As for the Trello integration, you’ll be able to associate code and create Bitbucket branches from tasks from a Trello board alone. When you add a Trello board to a Bitbucket Cloud repository, your team can even see information directly within the cards. It’s yet more functionality offered through a simple integration, and Bitbucket is all the better for it.
As you might imagine, Git’s integrations can’t compete, and you wouldn’t expect them to either. While integrations are possible using the software, they don’t offer the same level of functionality. For instance, Git can integrate with TestComplete, a testing platform that allows developers to create automated tests for applications. It’s a useful addition, and the built-in dialogs that help simplify various commands on files and repositories are valuable and worthwhile.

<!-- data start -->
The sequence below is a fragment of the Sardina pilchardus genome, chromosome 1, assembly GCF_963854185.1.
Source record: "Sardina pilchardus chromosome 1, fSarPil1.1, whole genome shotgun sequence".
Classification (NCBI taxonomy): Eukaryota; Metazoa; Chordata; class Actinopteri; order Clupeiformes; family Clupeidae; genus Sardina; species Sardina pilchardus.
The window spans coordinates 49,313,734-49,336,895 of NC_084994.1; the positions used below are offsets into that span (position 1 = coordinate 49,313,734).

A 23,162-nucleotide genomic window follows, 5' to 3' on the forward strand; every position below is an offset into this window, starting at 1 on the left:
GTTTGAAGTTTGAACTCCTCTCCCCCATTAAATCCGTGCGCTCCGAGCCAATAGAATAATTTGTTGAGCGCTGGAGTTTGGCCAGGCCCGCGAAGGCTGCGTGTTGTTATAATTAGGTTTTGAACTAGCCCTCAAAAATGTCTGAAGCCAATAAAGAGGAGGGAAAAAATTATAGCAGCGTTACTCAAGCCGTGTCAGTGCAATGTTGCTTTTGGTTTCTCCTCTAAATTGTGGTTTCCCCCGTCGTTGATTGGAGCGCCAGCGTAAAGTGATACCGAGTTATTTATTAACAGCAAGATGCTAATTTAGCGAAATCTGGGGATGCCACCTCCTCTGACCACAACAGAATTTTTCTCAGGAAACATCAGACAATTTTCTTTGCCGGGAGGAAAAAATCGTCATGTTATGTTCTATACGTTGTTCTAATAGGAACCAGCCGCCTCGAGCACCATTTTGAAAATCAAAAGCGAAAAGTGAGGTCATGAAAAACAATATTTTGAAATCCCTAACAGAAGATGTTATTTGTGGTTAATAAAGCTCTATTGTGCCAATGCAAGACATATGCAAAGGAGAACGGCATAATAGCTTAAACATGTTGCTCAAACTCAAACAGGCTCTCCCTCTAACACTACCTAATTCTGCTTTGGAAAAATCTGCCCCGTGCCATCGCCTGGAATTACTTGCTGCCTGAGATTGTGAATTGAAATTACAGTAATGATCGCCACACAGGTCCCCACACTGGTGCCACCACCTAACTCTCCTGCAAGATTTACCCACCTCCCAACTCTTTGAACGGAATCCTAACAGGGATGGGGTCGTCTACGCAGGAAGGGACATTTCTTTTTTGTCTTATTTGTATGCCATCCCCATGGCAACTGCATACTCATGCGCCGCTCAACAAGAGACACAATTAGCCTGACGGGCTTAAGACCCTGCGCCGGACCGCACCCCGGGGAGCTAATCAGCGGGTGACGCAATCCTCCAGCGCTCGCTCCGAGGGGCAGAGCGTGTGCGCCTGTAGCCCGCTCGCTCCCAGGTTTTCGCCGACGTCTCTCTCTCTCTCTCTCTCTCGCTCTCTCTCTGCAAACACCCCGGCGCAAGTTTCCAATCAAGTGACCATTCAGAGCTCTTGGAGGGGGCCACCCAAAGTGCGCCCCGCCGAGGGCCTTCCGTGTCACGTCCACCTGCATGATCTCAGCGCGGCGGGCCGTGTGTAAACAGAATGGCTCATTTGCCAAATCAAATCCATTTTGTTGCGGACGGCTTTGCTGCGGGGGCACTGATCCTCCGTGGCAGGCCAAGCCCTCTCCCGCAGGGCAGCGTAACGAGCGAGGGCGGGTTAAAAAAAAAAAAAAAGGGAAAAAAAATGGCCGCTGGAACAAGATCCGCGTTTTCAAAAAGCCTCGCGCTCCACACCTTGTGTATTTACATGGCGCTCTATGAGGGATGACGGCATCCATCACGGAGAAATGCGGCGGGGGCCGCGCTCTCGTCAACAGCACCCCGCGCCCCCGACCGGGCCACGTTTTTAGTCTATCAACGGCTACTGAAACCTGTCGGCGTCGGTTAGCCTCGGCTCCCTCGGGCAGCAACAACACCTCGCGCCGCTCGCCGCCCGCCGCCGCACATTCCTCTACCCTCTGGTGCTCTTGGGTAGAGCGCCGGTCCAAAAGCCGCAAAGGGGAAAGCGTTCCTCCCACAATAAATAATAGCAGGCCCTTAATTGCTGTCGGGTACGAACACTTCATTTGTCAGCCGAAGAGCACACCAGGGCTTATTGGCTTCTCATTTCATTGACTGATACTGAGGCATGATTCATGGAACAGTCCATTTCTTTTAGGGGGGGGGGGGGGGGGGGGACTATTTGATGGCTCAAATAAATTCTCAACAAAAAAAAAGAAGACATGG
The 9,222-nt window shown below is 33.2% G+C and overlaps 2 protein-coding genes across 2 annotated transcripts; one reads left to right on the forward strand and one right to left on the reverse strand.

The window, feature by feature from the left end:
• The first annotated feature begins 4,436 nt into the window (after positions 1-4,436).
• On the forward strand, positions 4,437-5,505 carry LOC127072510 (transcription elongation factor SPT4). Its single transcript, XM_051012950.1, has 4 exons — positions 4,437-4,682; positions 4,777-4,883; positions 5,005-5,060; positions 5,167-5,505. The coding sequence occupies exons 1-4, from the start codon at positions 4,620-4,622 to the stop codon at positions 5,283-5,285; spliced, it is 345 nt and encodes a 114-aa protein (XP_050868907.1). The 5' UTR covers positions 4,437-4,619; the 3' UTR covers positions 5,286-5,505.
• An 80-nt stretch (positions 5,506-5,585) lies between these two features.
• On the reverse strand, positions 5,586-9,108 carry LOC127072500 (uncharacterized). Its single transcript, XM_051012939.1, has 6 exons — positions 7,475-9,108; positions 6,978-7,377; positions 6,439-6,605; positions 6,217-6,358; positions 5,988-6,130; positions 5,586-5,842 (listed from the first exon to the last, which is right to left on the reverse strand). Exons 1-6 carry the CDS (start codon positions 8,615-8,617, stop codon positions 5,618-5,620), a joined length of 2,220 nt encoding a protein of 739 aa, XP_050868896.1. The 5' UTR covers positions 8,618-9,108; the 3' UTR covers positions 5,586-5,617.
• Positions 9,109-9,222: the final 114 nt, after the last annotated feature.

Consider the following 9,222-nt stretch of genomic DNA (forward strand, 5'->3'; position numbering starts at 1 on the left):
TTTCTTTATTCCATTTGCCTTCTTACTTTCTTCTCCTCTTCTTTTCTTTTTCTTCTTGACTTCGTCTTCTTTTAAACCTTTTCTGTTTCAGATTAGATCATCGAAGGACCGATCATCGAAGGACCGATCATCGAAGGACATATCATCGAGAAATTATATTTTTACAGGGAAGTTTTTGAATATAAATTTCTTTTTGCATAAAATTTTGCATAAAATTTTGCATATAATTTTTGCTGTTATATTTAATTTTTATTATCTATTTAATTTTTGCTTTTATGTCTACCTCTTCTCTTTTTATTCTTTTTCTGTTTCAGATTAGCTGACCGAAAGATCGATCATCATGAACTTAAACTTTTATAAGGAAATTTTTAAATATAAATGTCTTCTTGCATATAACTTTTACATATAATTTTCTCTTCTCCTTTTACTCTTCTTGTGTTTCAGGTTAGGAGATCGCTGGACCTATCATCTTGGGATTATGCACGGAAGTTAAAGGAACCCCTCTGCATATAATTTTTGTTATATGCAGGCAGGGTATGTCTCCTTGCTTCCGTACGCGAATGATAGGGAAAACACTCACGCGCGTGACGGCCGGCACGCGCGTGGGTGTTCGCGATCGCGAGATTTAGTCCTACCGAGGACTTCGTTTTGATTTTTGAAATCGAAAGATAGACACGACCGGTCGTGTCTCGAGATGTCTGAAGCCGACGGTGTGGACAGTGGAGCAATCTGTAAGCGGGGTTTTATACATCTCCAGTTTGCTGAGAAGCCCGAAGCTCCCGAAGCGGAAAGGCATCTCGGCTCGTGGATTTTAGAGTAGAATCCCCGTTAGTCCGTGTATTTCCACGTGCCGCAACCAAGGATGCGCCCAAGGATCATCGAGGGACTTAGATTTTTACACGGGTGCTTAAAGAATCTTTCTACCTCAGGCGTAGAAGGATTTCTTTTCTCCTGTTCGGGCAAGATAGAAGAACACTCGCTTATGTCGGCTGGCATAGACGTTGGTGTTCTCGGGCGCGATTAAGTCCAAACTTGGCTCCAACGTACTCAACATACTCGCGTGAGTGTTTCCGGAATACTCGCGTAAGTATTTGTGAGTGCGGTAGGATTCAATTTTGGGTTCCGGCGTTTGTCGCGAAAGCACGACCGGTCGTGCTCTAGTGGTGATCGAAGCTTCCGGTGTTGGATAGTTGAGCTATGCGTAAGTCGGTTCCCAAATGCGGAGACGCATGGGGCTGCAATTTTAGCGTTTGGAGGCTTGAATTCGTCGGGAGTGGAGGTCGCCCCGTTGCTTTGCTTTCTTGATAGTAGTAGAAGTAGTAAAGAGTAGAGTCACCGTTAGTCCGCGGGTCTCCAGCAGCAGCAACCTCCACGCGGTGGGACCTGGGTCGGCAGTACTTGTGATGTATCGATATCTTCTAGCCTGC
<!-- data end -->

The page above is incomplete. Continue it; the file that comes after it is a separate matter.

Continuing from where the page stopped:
Still, Git doesn’t offer an endless number of top-notch integrations compared to a tool like Bitbucket. You can’t integrate Git with Trello or Jira, and it’s unlikely you’ll be able to in the future. Git is slight in its offerings for good reason because it allows software developers to focus on coding first and foremost.
Overall, though, both tools have their fans, and each is more than worth trying out, as long you understand the relative difference between them. For those that need a long-term modern solution, the piece of software to go for is Bitbucket. It’s ideal for growing teams because it’s easy to use, highly scalable, and offers abundant features. That said, for a strong focus on coding, speed and efficiency, and to see where it all began, Git won’t disappoint.